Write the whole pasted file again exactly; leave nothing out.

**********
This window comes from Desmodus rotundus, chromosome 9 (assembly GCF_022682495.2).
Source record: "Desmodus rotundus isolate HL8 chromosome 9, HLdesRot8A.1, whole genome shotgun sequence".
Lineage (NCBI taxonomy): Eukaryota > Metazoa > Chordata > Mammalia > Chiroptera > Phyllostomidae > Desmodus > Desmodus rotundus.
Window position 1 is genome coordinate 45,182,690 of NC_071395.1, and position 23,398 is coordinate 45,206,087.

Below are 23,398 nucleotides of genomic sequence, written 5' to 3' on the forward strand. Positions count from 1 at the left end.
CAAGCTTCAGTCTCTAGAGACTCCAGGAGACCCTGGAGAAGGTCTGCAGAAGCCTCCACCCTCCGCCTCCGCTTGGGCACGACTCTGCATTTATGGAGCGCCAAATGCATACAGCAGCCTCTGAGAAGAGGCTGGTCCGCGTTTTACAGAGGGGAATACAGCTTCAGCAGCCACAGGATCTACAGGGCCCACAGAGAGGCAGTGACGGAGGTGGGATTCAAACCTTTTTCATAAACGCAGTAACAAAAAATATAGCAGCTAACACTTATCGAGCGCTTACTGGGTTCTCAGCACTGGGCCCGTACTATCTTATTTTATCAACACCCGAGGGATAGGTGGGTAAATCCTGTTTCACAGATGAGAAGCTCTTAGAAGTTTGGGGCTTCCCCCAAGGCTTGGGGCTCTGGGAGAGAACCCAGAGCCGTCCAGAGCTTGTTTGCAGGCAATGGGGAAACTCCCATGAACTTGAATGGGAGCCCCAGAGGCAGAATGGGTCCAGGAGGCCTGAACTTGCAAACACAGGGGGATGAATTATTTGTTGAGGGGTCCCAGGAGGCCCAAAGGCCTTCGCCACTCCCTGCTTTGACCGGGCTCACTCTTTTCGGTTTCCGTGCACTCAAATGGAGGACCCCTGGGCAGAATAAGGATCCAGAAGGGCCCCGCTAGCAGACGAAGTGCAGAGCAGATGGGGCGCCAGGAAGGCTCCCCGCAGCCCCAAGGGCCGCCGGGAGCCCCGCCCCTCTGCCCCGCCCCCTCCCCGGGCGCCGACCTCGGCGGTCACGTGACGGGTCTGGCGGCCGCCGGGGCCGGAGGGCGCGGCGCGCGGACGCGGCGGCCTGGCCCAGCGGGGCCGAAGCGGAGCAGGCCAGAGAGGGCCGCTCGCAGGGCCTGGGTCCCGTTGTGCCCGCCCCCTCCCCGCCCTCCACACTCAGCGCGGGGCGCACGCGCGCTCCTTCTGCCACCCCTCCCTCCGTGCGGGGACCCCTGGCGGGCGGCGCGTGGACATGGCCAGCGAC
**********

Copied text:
This window comes from Desmodus rotundus, chromosome 9 (assembly GCF_022682495.2).
Source record: "Desmodus rotundus isolate HL8 chromosome 9, HLdesRot8A.1, whole genome shotgun sequence".
Lineage (NCBI taxonomy): Eukaryota > Metazoa > Chordata > Mammalia > Chiroptera > Phyllostomidae > Desmodus > Desmodus rotundus.
Window position 1 is genome coordinate 45,182,690 of NC_071395.1, and position 23,398 is coordinate 45,206,087.

Below are 23,398 nucleotides of genomic sequence, written 5' to 3' on the forward strand. Positions count from 1 at the left end.
CAAGCTTCAGTCTCTAGAGACTCCAGGAGACCCTGGAGAAGGTCTGCAGAAGCCTCCACCCTCCGCCTCCGCTTGGGCACGACTCTGCATTTATGGAGCGCCAAATGCATACAGCAGCCTCTGAGAAGAGGCTGGTCCGCGTTTTACAGAGGGGAATACAGCTTCAGCAGCCACAGGATCTACAGGGCCCACAGAGAGGCAGTGACGGAGGTGGGATTCAAACCTTTTTCATAAACGCAGTAACAAAAAATATAGCAGCTAACACTTATCGAGCGCTTACTGGGTTCTCAGCACTGGGCCCGTACTATCTTATTTTATCAACACCCGAGGGATAGGTGGGTAAATCCTGTTTCACAGATGAGAAGCTCTTAGAAGTTTGGGGCTTCCCCCAAGGCTTGGGGCTCTGGGAGAGAACCCAGAGCCGTCCAGAGCTTGTTTGCAGGCAATGGGGAAACTCCCATGAACTTGAATGGGAGCCCCAGAGGCAGAATGGGTCCAGGAGGCCTGAACTTGCAAACACAGGGGGATGAATTATTTGTTGAGGGGTCCCAGGAGGCCCAAAGGCCTTCGCCACTCCCTGCTTTGACCGGGCTCACTCTTTTCGGTTTCCGTGCACTCAAATGGAGGACCCCTGGGCAGAATAAGGATCCAGAAGGGCCCCGCTAGCAGACGAAGTGCAGAGCAGATGGGGCGCCAGGAAGGCTCCCCGCAGCCCCAAGGGCCGCCGGGAGCCCCGCCCCTCTGCCCCGCCCCCTCCCCGGGCGCCGACCTCGGCGGTCACGTGACGGGTCTGGCGGCCGCCGGGGCCGGAGGGCGCGGCGCGCGGACGCGGCGGCCTGGCCCAGCGGGGCCGAAGCGGAGCAGGCCAGAGAGGGCCGCTCGCAGGGCCTGGGTCCCGTTGTGCCCGCCCCCTCCCCGCCCTCCACACTCAGCGCGGGGCGCACGCGCGCTCCTTCTGCCACCCCTCCCTCCGTGCGGGGACCCCTGGCGGGCGGCGCGTGGACATGGCCAGCGAC